Acts 28

When we were all safe, we found that the island was called Malta. The island's people showed us marked kindness, for they lit a fire and took us all under shelter, because it had come on to rain and was cold. Paul had gathered a quantity of dry sticks and laid them on the fire, when a poisonous snake, driven out by the heat, fastened on his hand. When the islanders saw the creature hanging from his hand, they said to one another: “Evidently this man is a murderer, for though he has been saved from the sea, Justice has not allowed him to live.” However, Paul shook the creature off into the fire and took no harm. The islanders were expecting inflammation to set in, or that he would suddenly fall dead; but, after waiting for a long time, and seeing that there was nothing amiss with him, they changed their minds and said that he was a God. In that neighbourhood there was an estate belonging to the Governor of the island, whose name was Publius. He took us up to his house, and for three days entertained us most courteously. It happened that the father of Publius was lying ill of fever and dysentery. So Paul went to see him; and, after praying, he placed his hands on him and cured him. After this, all the people in the island who had any illness came to Paul, and were cured. 10 They also presented us with many gifts, and when we set sail they put supplies of necessaries on board.

11  After three months, we set sail in a ship that had wintered in the island. She was an Alexandrian vessel, and had the Twin sons of Zeus for her figure-head. 12 We put in at Syracuse and stayed there three days, 13 and from there we worked to windward and so got to Rhegium. A day later a south wind sprang up and took us to Puteoli in two days. 14 There we found some of the Lord's followers, and were urged to stay a week with them; after which we went on to Rome. 15 The followers there had heard about us, and came out as far as the Market of Appius and the Three Taverns to meet us. At sight of them Paul thanked God and was much cheered. 16 On our reaching Rome, Paul was allowed to live by himself, except for the soldier who was in charge of him. 17  Three days after our arrival, Paul invited the leading Jews to meet him; and, when they came, he said: “Brothers, although I had done nothing hostile to the interests of our nation or to our ancestral customs, yet I was sent from Jerusalem as a prisoner, and handed over to the Romans. 18 The Romans, when they had examined me, were ready to release me, because there was nothing in my conduct deserving death. 19 But, as the Jewish leaders opposed my release, I was compelled to appeal to the Emperor — not, indeed, that I had any charge to make against my own nation. 20 This, then, is my reason for urging you to come to see me and talk with me; because it is for the sake of the hope of Israel that I am here in chains.” 21  “We,” was their reply, “have not had any letter about you from Judea, nor have any of our fellow Jews come and reported or said anything bad about you. 22 But we will be glad to hear from you what your views are, for, with regard to this sect, we are well aware that it is spoken against on all sides.”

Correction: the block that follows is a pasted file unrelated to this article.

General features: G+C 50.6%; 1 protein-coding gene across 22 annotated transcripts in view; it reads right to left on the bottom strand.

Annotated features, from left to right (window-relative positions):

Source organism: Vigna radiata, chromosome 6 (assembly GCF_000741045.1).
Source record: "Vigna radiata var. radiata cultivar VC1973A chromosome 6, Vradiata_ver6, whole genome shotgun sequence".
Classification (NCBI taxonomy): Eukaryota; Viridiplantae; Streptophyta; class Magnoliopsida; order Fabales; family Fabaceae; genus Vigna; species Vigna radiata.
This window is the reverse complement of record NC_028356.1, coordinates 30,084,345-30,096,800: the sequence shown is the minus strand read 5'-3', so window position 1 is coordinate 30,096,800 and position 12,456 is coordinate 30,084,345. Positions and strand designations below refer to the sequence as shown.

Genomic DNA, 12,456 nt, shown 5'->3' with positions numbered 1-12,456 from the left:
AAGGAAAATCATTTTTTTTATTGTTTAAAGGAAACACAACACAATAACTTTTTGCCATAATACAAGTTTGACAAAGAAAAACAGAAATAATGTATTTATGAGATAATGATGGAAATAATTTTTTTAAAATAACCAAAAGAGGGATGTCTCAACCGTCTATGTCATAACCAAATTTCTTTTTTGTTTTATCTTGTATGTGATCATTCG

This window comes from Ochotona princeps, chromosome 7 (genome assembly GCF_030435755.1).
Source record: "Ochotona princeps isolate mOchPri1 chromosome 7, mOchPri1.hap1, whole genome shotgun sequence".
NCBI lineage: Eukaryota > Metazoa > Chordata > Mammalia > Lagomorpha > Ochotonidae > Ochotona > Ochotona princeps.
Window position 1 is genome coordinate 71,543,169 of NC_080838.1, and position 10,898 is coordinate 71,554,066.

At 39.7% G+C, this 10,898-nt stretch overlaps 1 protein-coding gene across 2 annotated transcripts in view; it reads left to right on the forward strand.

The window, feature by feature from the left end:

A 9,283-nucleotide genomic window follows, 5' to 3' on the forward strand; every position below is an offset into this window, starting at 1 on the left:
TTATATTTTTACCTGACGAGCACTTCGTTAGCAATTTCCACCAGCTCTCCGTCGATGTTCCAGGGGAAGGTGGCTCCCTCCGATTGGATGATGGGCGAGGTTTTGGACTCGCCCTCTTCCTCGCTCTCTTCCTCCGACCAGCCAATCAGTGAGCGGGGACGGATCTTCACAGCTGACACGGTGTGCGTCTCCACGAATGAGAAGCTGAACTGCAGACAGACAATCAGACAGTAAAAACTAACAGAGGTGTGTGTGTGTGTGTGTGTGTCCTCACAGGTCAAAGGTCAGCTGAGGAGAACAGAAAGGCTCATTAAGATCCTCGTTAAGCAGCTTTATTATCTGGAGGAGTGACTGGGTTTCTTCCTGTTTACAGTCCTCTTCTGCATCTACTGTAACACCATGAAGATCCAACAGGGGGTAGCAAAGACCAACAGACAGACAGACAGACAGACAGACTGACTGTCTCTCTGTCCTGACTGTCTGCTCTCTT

23  They then fixed a day with him, and came to the place where he was staying, in even larger numbers, when Paul proceeded to lay the subject before them. He bore his testimony to the kingdom of God, and tried to convince them about Jesus, by arguments drawn from the law of Moses and from the prophets — speaking from morning until evening. 24 Some were inclined to accept what he said; others, however, rejected it. 25 So, as they disagreed among themselves, they began to disperse, Paul adding only —

“True, indeed, was the declaration made by the Holy Spirit, through the prophet Isaiah to your ancestors —
26 ‘Go to this nation and say —
“You will hear with your ears without ever understanding,
And, though you have eyes, you will see without ever perceiving.”
27 For the mind of this nation has grown dense,
And their ears are dull of hearing,
Their eyes also have they closed;
Otherwise some day they might see with their eyes,
And with their ears they might hear,
And in their mind they might understand, and might turn —
And I might heal them.’
28 Understand, then, that this salvation of God was sent for the Gentiles; and they will listen.”

30  For two whole years Paul stayed in a house which he rented for himself, welcoming all who came to see him, 31 proclaiming the kingdom of God, and teaching about the Lord Jesus Christ, with perfect fearlessness, unmolested.

Copyright information for OEBc